Carbon Monoxide: A Future Therapeutic?
While typically thought of as a deadly gas, carbon monoxide (CO) is produced in humans during the healing process. Studies of the beneficial health effects of low doses of CO have revealed anti-inflammatory, anti-apoptotic, and anti-proliferative effects, as well as the promotion of vasodilation. Several clinical trials are currently underway evaluating the use of inhaled carbon monoxide as a therapeutic. However, a challenge in using inhaled CO as a therapeutic is that it does not enable the delivery of controlled amounts of CO to specific targets and diffusion into tissues is unpredictable. Our laboratory is developing molecules similar to the flavonoids found in fruits, vegetables, and teas as carbon monoxide-releasing molecules that can be triggered to release CO at a specific time and location. The results of our studies will be discussed in the context of this rapidly developing area.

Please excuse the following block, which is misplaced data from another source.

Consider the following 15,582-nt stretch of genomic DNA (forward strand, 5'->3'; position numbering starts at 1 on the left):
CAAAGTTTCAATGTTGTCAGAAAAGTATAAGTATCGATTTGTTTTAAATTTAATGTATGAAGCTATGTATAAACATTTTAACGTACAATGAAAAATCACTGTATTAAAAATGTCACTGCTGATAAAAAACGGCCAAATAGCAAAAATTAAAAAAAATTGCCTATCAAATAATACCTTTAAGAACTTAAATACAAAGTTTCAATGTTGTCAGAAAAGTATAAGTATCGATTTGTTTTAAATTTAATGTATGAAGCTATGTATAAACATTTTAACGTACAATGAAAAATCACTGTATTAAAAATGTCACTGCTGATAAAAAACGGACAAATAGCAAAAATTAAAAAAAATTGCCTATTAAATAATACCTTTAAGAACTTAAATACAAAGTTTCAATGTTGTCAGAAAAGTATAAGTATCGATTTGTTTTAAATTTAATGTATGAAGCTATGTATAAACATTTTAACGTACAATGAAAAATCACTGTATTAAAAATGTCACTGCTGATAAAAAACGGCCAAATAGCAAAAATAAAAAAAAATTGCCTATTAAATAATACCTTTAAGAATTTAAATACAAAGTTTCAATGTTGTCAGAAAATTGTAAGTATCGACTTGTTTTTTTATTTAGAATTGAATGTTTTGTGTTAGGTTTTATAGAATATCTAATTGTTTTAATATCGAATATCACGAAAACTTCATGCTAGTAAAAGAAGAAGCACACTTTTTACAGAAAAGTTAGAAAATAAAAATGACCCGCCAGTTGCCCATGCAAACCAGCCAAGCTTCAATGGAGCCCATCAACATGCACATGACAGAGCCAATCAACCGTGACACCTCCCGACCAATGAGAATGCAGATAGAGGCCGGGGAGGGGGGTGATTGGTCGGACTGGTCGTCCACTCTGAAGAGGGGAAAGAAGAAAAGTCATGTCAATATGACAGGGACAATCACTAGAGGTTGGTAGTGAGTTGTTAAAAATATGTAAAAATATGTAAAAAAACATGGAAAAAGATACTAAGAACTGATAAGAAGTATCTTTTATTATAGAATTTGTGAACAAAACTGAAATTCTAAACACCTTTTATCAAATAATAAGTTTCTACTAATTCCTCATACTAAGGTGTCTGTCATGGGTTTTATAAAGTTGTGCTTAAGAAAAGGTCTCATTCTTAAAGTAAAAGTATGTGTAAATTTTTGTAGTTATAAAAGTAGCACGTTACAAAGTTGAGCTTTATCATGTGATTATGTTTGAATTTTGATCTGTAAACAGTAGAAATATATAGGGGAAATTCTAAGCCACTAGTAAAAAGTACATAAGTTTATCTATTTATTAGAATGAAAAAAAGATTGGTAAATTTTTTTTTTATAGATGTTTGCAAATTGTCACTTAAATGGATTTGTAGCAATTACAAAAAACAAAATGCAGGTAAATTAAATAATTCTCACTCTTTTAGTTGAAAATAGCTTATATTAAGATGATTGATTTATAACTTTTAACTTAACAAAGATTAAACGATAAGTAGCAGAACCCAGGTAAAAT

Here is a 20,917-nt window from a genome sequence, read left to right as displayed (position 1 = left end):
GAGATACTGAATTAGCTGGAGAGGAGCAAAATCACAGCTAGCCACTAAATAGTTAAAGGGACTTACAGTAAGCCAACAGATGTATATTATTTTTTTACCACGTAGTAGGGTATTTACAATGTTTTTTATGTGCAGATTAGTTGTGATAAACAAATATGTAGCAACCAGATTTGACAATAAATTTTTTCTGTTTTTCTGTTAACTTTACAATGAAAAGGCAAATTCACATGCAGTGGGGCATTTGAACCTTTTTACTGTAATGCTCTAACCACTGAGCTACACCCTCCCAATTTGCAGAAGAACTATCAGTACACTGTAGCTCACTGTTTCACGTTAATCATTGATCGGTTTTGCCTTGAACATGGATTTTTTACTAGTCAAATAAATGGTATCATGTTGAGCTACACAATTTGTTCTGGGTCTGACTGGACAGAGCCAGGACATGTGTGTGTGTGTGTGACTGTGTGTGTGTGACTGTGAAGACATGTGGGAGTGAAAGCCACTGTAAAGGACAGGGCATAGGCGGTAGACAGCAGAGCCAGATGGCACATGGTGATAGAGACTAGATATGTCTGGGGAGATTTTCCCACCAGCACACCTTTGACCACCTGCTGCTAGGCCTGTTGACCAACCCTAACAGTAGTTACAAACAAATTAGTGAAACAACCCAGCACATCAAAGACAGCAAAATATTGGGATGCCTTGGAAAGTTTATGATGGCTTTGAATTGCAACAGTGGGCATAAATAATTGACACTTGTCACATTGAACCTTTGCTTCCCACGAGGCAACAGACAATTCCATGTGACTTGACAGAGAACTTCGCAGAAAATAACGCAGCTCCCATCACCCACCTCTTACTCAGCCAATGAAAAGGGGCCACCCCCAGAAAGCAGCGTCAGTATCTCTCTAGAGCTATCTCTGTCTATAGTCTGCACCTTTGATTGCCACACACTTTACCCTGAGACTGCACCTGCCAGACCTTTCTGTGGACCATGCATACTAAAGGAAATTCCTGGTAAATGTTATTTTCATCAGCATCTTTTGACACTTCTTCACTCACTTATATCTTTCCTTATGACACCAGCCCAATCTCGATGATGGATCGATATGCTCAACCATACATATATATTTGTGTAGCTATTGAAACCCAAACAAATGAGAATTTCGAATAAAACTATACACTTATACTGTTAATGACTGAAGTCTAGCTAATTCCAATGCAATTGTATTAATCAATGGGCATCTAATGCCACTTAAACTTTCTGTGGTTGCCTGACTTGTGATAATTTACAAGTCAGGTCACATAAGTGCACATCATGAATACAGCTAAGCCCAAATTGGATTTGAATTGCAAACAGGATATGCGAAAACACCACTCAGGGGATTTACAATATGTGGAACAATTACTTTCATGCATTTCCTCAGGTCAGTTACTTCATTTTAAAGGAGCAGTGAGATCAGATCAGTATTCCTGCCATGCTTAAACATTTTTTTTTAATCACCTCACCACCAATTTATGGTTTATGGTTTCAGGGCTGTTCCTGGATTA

About Dr. Berreau
Lisa M. Berreau is the Executive Associate Dean of the USU College of Science and a Professor in the Department of Chemistry & Biochemistry. Dr. Berreau oversees research, graduate, faculty, and space/safety issues in the College of Science. Her group’s research is focused on using nature-inspired inorganic and organic chemistry to enhance the human condition. She has published more than 75 papers. The National Science Foundation and the National Institutes of Health currently fund her laboratory. A current area of investigation in Dr. Berreau’s lab is on developing bio-inspired flavonols as triggered carbon monoxide-releasing molecules for biomedical applications. A patent was recently issued for the family of compounds under development in her lab. Dr. Berreau is the recipient of a National Science Foundation CAREER Award, a Herman Frasch Foundation Award, and was recently named a fellow by the American Association for the Advancement of Science.